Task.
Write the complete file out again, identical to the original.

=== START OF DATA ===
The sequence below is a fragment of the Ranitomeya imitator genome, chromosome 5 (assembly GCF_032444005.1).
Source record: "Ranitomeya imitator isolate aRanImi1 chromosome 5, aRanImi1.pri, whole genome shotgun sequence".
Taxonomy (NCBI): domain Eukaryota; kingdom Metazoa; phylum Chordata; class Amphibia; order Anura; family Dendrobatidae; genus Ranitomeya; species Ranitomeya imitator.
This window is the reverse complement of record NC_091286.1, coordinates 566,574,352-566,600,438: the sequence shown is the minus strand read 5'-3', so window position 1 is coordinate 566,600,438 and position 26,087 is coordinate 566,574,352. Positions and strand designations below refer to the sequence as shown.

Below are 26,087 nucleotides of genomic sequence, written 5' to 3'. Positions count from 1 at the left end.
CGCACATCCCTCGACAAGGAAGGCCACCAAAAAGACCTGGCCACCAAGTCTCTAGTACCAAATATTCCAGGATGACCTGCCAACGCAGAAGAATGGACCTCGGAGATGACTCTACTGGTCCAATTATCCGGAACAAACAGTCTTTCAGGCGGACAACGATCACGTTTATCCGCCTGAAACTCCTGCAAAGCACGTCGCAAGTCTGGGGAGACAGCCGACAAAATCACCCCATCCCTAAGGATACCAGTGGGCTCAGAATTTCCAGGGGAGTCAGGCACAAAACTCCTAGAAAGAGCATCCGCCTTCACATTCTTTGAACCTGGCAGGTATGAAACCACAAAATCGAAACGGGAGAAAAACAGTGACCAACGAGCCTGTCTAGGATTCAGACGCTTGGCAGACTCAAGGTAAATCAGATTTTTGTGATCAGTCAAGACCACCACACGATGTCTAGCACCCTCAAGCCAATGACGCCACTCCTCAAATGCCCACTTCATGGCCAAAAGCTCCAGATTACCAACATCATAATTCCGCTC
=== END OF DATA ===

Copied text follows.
The sequence below is a fragment of the Ranitomeya imitator genome, chromosome 5 (assembly GCF_032444005.1).
Source record: "Ranitomeya imitator isolate aRanImi1 chromosome 5, aRanImi1.pri, whole genome shotgun sequence".
Taxonomy (NCBI): domain Eukaryota; kingdom Metazoa; phylum Chordata; class Amphibia; order Anura; family Dendrobatidae; genus Ranitomeya; species Ranitomeya imitator.
This window is the reverse complement of record NC_091286.1, coordinates 566,574,352-566,600,438: the sequence shown is the minus strand read 5'-3', so window position 1 is coordinate 566,600,438 and position 26,087 is coordinate 566,574,352. Positions and strand designations below refer to the sequence as shown.

Below are 26,087 nucleotides of genomic sequence, written 5' to 3'. Positions count from 1 at the left end.
CGCACATCCCTCGACAAGGAAGGCCACCAAAAAGACCTGGCCACCAAGTCTCTAGTACCAAATATTCCAGGATGACCTGCCAACGCAGAAGAATGGACCTCGGAGATGACTCTACTGGTCCAATTATCCGGAACAAACAGTCTTTCAGGCGGACAACGATCACGTTTATCCGCCTGAAACTCCTGCAAAGCACGTCGCAAGTCTGGGGAGACAGCCGACAAAATCACCCCATCCCTAAGGATACCAGTGGGCTCAGAATTTCCAGGGGAGTCAGGCACAAAACTCCTAGAAAGAGCATCCGCCTTCACATTCTTTGAACCTGGCAGGTATGAAACCACAAAATCGAAACGGGAGAAAAACAGTGACCAACGAGCCTGTCTAGGATTCAGACGCTTGGCAGACTCAAGGTAAATCAGATTTTTGTGATCAGTCAAGACCACCACACGATGTCTAGCACCCTCAAGCCAATGACGCCACTCCTCAAATGCCCACTTCATGGCCAAAAGCTCCAGATTACCAACATCATAATTCCGCTC